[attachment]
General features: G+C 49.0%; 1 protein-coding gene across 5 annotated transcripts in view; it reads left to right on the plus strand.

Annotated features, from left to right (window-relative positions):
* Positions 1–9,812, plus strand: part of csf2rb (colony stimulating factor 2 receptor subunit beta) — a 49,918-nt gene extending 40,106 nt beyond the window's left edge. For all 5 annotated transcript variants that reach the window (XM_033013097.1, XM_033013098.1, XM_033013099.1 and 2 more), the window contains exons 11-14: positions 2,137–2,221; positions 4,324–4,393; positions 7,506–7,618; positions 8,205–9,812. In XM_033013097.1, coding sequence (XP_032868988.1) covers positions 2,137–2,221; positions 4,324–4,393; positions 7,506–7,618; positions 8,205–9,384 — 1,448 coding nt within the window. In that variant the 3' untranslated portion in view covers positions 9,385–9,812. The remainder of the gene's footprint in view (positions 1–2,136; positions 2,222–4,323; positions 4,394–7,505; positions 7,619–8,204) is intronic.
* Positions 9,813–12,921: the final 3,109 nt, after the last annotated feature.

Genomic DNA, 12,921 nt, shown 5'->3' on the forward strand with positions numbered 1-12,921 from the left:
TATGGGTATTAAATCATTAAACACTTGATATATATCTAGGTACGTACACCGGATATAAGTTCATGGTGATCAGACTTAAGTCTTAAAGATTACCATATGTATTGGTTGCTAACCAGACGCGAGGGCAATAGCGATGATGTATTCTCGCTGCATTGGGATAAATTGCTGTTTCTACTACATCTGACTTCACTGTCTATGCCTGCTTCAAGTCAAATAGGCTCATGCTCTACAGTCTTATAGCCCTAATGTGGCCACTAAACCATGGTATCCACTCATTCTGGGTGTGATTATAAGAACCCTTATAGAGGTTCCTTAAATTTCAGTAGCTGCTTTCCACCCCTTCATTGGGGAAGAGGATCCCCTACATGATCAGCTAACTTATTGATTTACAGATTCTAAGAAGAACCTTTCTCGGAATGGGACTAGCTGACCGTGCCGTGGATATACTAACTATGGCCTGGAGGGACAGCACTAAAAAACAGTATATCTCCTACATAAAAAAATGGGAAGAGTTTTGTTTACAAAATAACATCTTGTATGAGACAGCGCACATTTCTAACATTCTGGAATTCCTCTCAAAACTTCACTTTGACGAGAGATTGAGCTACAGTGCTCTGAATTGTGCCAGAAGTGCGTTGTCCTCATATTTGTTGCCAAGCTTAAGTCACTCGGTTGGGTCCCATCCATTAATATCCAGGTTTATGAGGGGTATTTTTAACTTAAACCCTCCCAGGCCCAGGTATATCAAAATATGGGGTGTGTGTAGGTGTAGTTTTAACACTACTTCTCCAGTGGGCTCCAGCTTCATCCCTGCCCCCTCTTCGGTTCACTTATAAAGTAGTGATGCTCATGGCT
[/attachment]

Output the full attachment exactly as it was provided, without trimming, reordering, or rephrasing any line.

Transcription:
General features: G+C 49.0%; 1 protein-coding gene across 5 annotated transcripts in view; it reads left to right on the plus strand.

Annotated features, from left to right (window-relative positions):
* Positions 1–9,812, plus strand: part of csf2rb (colony stimulating factor 2 receptor subunit beta) — a 49,918-nt gene extending 40,106 nt beyond the window's left edge. For all 5 annotated transcript variants that reach the window (XM_033013097.1, XM_033013098.1, XM_033013099.1 and 2 more), the window contains exons 11-14: positions 2,137–2,221; positions 4,324–4,393; positions 7,506–7,618; positions 8,205–9,812. In XM_033013097.1, coding sequence (XP_032868988.1) covers positions 2,137–2,221; positions 4,324–4,393; positions 7,506–7,618; positions 8,205–9,384 — 1,448 coding nt within the window. In that variant the 3' untranslated portion in view covers positions 9,385–9,812. The remainder of the gene's footprint in view (positions 1–2,136; positions 2,222–4,323; positions 4,394–7,505; positions 7,619–8,204) is intronic.
* Positions 9,813–12,921: the final 3,109 nt, after the last annotated feature.

Genomic DNA, 12,921 nt, shown 5'->3' on the forward strand with positions numbered 1-12,921 from the left:
TATGGGTATTAAATCATTAAACACTTGATATATATCTAGGTACGTACACCGGATATAAGTTCATGGTGATCAGACTTAAGTCTTAAAGATTACCATATGTATTGGTTGCTAACCAGACGCGAGGGCAATAGCGATGATGTATTCTCGCTGCATTGGGATAAATTGCTGTTTCTACTACATCTGACTTCACTGTCTATGCCTGCTTCAAGTCAAATAGGCTCATGCTCTACAGTCTTATAGCCCTAATGTGGCCACTAAACCATGGTATCCACTCATTCTGGGTGTGATTATAAGAACCCTTATAGAGGTTCCTTAAATTTCAGTAGCTGCTTTCCACCCCTTCATTGGGGAAGAGGATCCCCTACATGATCAGCTAACTTATTGATTTACAGATTCTAAGAAGAACCTTTCTCGGAATGGGACTAGCTGACCGTGCCGTGGATATACTAACTATGGCCTGGAGGGACAGCACTAAAAAACAGTATATCTCCTACATAAAAAAATGGGAAGAGTTTTGTTTACAAAATAACATCTTGTATGAGACAGCGCACATTTCTAACATTCTGGAATTCCTCTCAAAACTTCACTTTGACGAGAGATTGAGCTACAGTGCTCTGAATTGTGCCAGAAGTGCGTTGTCCTCATATTTGTTGCCAAGCTTAAGTCACTCGGTTGGGTCCCATCCATTAATATCCAGGTTTATGAGGGGTATTTTTAACTTAAACCCTCCCAGGCCCAGGTATATCAAAATATGGGGTGTGTGTAGGTGTAGTTTTAACACTACTTCTCCAGTGGGCTCCAGCTTCATCCCTGCCCCCTCTTCGGTTCACTTATAAAGTAGTGATGCTCATGGCT